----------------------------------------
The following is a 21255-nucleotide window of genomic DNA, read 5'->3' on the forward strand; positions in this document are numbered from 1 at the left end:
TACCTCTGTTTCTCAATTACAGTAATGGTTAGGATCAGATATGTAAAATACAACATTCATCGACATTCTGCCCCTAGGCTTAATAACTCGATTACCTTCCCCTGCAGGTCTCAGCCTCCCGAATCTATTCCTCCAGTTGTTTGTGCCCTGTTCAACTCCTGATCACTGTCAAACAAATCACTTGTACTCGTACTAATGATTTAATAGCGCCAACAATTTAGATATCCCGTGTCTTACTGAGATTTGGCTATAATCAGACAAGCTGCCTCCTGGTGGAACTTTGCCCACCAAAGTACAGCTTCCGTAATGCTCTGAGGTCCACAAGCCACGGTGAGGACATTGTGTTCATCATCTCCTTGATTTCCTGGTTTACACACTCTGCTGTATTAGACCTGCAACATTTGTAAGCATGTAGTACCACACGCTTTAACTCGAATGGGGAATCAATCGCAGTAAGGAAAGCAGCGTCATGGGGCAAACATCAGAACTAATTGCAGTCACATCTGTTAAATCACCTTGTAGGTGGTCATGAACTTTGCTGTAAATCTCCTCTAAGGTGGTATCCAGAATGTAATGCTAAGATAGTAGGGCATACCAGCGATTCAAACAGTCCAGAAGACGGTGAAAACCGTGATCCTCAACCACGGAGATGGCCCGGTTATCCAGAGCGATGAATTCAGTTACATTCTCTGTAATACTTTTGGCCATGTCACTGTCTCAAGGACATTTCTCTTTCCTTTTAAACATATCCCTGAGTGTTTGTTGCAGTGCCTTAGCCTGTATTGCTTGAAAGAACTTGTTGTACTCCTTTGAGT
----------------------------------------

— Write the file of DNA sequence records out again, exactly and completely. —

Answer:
The following is a 21255-nucleotide window of genomic DNA, read 5'->3' on the forward strand; positions in this document are numbered from 1 at the left end:
TACCTCTGTTTCTCAATTACAGTAATGGTTAGGATCAGATATGTAAAATACAACATTCATCGACATTCTGCCCCTAGGCTTAATAACTCGATTACCTTCCCCTGCAGGTCTCAGCCTCCCGAATCTATTCCTCCAGTTGTTTGTGCCCTGTTCAACTCCTGATCACTGTCAAACAAATCACTTGTACTCGTACTAATGATTTAATAGCGCCAACAATTTAGATATCCCGTGTCTTACTGAGATTTGGCTATAATCAGACAAGCTGCCTCCTGGTGGAACTTTGCCCACCAAAGTACAGCTTCCGTAATGCTCTGAGGTCCACAAGCCACGGTGAGGACATTGTGTTCATCATCTCCTTGATTTCCTGGTTTACACACTCTGCTGTATTAGACCTGCAACATTTGTAAGCATGTAGTACCACACGCTTTAACTCGAATGGGGAATCAATCGCAGTAAGGAAAGCAGCGTCATGGGGCAAACATCAGAACTAATTGCAGTCACATCTGTTAAATCACCTTGTAGGTGGTCATGAACTTTGCTGTAAATCTCCTCTAAGGTGGTATCCAGAATGTAATGCTAAGATAGTAGGGCATACCAGCGATTCAAACAGTCCAGAAGACGGTGAAAACCGTGATCCTCAACCACGGAGATGGCCCGGTTATCCAGAGCGATGAATTCAGTTACATTCTCTGTAATACTTTTGGCCATGTCACTGTCTCAAGGACATTTCTCTTTCCTTTTAAACATATCCCTGAGTGTTTGTTGCAGTGCCTTAGCCTGTATTGCTTGAAAGAACTTGTTGTACTCCTTTGAGT